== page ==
Domestic violence is no longer a dirty little secret. The public is very much aware of the problem, and this has colored employers’ attitudes toward employees and applicants who have convictions for domestic violence on their records.
In fact, for some positions and industries, simply being arrested on charges of domestic violence is enough to result in termination from the job. Teachers, health care professionals, social workers, law enforcement personnel and others may lose lucrative positions after being arrested for domestic violence against a spouse or intimate partner.
Will my employer find out?
Decades ago, before computers and the internet became ubiquitous to our society, it may have been possible to hide a domestic violence conviction from an employer, especially if it occurred in another region or state. But now, computer databases for law enforcement and courts are accessible during a simple background check.
Simply failing to mention a conviction on an application can be grounds for termination from a job or the reason not to hire the applicant. So, this is not a good route to go down.
All hope is not lost after being arrested on domestic violence charges
Don’t feel as if you are doomed to a life of low-paying jobs because your spouse or partner pressed charges on you. You can still turn this situation around if you remain proactive after your arrest.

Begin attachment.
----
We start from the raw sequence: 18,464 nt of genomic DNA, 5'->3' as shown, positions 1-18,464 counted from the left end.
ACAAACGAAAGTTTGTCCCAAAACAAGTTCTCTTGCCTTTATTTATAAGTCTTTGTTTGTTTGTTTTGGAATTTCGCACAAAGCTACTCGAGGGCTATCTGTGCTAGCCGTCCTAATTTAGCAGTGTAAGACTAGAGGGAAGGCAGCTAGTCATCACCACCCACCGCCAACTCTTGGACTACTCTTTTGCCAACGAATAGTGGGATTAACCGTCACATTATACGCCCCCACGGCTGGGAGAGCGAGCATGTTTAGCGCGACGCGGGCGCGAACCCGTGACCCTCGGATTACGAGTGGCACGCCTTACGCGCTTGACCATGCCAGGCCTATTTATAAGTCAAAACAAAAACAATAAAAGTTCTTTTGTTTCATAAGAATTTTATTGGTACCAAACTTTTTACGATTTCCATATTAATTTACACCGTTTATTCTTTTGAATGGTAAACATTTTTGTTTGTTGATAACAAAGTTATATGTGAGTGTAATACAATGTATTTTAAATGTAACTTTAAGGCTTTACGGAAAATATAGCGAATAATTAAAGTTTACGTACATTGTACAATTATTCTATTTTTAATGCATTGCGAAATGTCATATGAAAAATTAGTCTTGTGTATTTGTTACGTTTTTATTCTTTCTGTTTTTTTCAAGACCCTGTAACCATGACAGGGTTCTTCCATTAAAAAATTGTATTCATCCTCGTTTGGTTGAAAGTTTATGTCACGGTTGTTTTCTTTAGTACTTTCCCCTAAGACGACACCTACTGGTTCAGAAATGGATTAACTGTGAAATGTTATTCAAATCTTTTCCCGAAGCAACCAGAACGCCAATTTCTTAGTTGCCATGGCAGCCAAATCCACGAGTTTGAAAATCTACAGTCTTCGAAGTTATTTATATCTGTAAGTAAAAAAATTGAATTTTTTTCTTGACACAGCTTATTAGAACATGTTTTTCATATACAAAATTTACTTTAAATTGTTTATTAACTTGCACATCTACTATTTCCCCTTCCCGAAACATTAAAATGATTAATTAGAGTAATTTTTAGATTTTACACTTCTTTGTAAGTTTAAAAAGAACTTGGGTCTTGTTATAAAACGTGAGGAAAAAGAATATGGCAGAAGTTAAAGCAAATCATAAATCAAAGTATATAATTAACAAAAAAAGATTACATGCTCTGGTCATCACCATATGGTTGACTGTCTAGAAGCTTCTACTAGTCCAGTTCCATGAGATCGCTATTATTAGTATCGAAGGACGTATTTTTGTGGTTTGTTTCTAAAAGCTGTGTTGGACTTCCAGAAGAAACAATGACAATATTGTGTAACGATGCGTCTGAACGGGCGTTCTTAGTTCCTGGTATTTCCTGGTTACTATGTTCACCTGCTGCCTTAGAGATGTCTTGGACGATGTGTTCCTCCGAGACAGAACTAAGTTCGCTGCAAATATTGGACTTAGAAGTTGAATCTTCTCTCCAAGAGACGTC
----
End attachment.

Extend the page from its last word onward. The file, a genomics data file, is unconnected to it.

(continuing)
Never count on convincing the alleged victim to drop the charges. Not only could this lead to additional charges if the complainant sought and obtained a restraining order against you, but even if the individual drops the charges, the state can still pick them up. This is very common in the Texas courts and the state will continue with their prosecution even without the victim’s cooperation.
Protect your earning power
Realize that your career — your very livelihood — hangs in the balance. Begin work immediately to build a robust defense to the allegations. Domestic violence charges require a great deal of finesse to defend so as not to appear to re-victimize the complainant. Your criminal defense attorney can review the circumstances of your case and devise a way to paint you in the best possible light.